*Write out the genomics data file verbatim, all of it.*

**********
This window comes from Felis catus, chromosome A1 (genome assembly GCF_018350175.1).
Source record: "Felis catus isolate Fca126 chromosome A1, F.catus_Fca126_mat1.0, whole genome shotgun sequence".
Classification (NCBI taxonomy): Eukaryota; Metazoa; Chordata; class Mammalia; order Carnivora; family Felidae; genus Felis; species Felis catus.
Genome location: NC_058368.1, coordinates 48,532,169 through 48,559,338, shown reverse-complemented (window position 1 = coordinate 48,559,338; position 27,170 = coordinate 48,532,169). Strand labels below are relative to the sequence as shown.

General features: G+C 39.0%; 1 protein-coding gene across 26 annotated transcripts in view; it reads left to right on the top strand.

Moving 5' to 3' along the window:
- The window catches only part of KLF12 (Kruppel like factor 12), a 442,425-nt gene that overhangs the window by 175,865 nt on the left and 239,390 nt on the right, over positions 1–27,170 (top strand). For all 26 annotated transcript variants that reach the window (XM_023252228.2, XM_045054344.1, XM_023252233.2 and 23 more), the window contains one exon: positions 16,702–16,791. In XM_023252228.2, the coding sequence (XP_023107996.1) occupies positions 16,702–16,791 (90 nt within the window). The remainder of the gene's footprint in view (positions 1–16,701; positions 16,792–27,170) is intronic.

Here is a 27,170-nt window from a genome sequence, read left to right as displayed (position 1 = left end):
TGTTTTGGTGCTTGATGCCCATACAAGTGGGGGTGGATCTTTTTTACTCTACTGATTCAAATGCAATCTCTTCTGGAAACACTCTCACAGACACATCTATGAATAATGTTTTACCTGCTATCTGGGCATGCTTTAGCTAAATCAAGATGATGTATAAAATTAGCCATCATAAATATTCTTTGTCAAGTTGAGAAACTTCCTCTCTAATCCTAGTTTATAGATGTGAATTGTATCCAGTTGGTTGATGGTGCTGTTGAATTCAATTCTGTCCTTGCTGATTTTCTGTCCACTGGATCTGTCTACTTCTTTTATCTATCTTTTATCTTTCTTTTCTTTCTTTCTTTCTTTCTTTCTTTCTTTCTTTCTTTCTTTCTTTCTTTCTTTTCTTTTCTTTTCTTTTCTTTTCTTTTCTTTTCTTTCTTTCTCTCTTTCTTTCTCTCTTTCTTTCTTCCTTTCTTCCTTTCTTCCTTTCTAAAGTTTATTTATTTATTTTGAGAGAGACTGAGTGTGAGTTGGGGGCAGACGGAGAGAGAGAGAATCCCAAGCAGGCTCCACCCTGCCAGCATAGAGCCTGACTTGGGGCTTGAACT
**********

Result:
This window comes from Felis catus, chromosome A1 (genome assembly GCF_018350175.1).
Source record: "Felis catus isolate Fca126 chromosome A1, F.catus_Fca126_mat1.0, whole genome shotgun sequence".
Classification (NCBI taxonomy): Eukaryota; Metazoa; Chordata; class Mammalia; order Carnivora; family Felidae; genus Felis; species Felis catus.
Genome location: NC_058368.1, coordinates 48,532,169 through 48,559,338, shown reverse-complemented (window position 1 = coordinate 48,559,338; position 27,170 = coordinate 48,532,169). Strand labels below are relative to the sequence as shown.

General features: G+C 39.0%; 1 protein-coding gene across 26 annotated transcripts in view; it reads left to right on the top strand.

Moving 5' to 3' along the window:
- The window catches only part of KLF12 (Kruppel like factor 12), a 442,425-nt gene that overhangs the window by 175,865 nt on the left and 239,390 nt on the right, over positions 1–27,170 (top strand). For all 26 annotated transcript variants that reach the window (XM_023252228.2, XM_045054344.1, XM_023252233.2 and 23 more), the window contains one exon: positions 16,702–16,791. In XM_023252228.2, the coding sequence (XP_023107996.1) occupies positions 16,702–16,791 (90 nt within the window). The remainder of the gene's footprint in view (positions 1–16,701; positions 16,792–27,170) is intronic.

Here is a 27,170-nt window from a genome sequence, read left to right as displayed (position 1 = left end):
TGTTTTGGTGCTTGATGCCCATACAAGTGGGGGTGGATCTTTTTTACTCTACTGATTCAAATGCAATCTCTTCTGGAAACACTCTCACAGACACATCTATGAATAATGTTTTACCTGCTATCTGGGCATGCTTTAGCTAAATCAAGATGATGTATAAAATTAGCCATCATAAATATTCTTTGTCAAGTTGAGAAACTTCCTCTCTAATCCTAGTTTATAGATGTGAATTGTATCCAGTTGGTTGATGGTGCTGTTGAATTCAATTCTGTCCTTGCTGATTTTCTGTCCACTGGATCTGTCTACTTCTTTTATCTATCTTTTATCTTTCTTTTCTTTCTTTCTTTCTTTCTTTCTTTCTTTCTTTCTTTCTTTCTTTCTTTCTTTTCTTTTCTTTTCTTTTCTTTTCTTTTCTTTTCTTTCTTTCTCTCTTTCTTTCTCTCTTTCTTTCTTCCTTTCTTCCTTTCTTCCTTTCTAAAGTTTATTTATTTATTTTGAGAGAGACTGAGTGTGAGTTGGGGGCAGACGGAGAGAGAGAGAATCCCAAGCAGGCTCCACCCTGCCAGCATAGAGCCTGACTTGGGGCTTGAACT